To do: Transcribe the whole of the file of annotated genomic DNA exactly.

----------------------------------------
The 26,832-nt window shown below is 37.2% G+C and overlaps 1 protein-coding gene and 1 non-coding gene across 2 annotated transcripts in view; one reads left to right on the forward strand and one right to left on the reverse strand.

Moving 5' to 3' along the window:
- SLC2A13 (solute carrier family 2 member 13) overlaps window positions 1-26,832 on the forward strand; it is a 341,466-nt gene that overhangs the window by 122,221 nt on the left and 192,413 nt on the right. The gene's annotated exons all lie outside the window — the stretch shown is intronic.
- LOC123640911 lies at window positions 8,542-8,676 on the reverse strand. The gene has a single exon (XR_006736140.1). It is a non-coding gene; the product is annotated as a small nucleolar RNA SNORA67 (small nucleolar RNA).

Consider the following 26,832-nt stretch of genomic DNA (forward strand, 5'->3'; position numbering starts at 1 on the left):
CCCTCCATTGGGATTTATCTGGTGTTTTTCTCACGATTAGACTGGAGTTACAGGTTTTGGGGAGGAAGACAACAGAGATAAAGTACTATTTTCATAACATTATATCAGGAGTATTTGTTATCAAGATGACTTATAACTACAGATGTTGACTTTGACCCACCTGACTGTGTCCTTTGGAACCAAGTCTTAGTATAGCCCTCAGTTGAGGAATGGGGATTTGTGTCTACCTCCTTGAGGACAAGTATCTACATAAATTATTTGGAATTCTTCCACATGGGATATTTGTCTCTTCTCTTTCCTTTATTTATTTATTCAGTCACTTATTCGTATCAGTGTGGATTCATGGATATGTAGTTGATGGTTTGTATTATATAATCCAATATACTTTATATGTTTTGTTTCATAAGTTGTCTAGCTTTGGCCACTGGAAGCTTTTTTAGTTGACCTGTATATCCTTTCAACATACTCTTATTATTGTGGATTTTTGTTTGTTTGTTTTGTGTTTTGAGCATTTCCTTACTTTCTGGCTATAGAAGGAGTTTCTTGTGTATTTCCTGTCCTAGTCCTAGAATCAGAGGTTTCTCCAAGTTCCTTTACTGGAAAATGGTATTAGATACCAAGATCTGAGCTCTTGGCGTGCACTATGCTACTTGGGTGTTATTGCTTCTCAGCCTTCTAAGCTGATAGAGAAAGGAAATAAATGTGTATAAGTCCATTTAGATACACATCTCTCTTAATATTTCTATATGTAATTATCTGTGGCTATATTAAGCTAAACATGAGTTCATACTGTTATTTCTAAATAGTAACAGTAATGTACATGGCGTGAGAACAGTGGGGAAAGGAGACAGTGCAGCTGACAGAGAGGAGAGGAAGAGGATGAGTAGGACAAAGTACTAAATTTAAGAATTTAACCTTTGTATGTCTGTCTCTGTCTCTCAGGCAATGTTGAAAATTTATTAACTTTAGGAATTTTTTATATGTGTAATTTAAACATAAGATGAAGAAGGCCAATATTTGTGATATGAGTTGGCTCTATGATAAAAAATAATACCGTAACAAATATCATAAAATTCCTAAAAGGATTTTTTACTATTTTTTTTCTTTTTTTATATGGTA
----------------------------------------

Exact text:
The 26,832-nt window shown below is 37.2% G+C and overlaps 1 protein-coding gene and 1 non-coding gene across 2 annotated transcripts in view; one reads left to right on the forward strand and one right to left on the reverse strand.

Moving 5' to 3' along the window:
- SLC2A13 (solute carrier family 2 member 13) overlaps window positions 1-26,832 on the forward strand; it is a 341,466-nt gene that overhangs the window by 122,221 nt on the left and 192,413 nt on the right. The gene's annotated exons all lie outside the window — the stretch shown is intronic.
- LOC123640911 lies at window positions 8,542-8,676 on the reverse strand. The gene has a single exon (XR_006736140.1). It is a non-coding gene; the product is annotated as a small nucleolar RNA SNORA67 (small nucleolar RNA).

Consider the following 26,832-nt stretch of genomic DNA (forward strand, 5'->3'; position numbering starts at 1 on the left):
CCCTCCATTGGGATTTATCTGGTGTTTTTCTCACGATTAGACTGGAGTTACAGGTTTTGGGGAGGAAGACAACAGAGATAAAGTACTATTTTCATAACATTATATCAGGAGTATTTGTTATCAAGATGACTTATAACTACAGATGTTGACTTTGACCCACCTGACTGTGTCCTTTGGAACCAAGTCTTAGTATAGCCCTCAGTTGAGGAATGGGGATTTGTGTCTACCTCCTTGAGGACAAGTATCTACATAAATTATTTGGAATTCTTCCACATGGGATATTTGTCTCTTCTCTTTCCTTTATTTATTTATTCAGTCACTTATTCGTATCAGTGTGGATTCATGGATATGTAGTTGATGGTTTGTATTATATAATCCAATATACTTTATATGTTTTGTTTCATAAGTTGTCTAGCTTTGGCCACTGGAAGCTTTTTTAGTTGACCTGTATATCCTTTCAACATACTCTTATTATTGTGGATTTTTGTTTGTTTGTTTTGTGTTTTGAGCATTTCCTTACTTTCTGGCTATAGAAGGAGTTTCTTGTGTATTTCCTGTCCTAGTCCTAGAATCAGAGGTTTCTCCAAGTTCCTTTACTGGAAAATGGTATTAGATACCAAGATCTGAGCTCTTGGCGTGCACTATGCTACTTGGGTGTTATTGCTTCTCAGCCTTCTAAGCTGATAGAGAAAGGAAATAAATGTGTATAAGTCCATTTAGATACACATCTCTCTTAATATTTCTATATGTAATTATCTGTGGCTATATTAAGCTAAACATGAGTTCATACTGTTATTTCTAAATAGTAACAGTAATGTACATGGCGTGAGAACAGTGGGGAAAGGAGACAGTGCAGCTGACAGAGAGGAGAGGAAGAGGATGAGTAGGACAAAGTACTAAATTTAAGAATTTAACCTTTGTATGTCTGTCTCTGTCTCTCAGGCAATGTTGAAAATTTATTAACTTTAGGAATTTTTTATATGTGTAATTTAAACATAAGATGAAGAAGGCCAATATTTGTGATATGAGTTGGCTCTATGATAAAAAATAATACCGTAACAAATATCATAAAATTCCTAAAAGGATTTTTTACTATTTTTTTTCTTTTTTTATATGGTA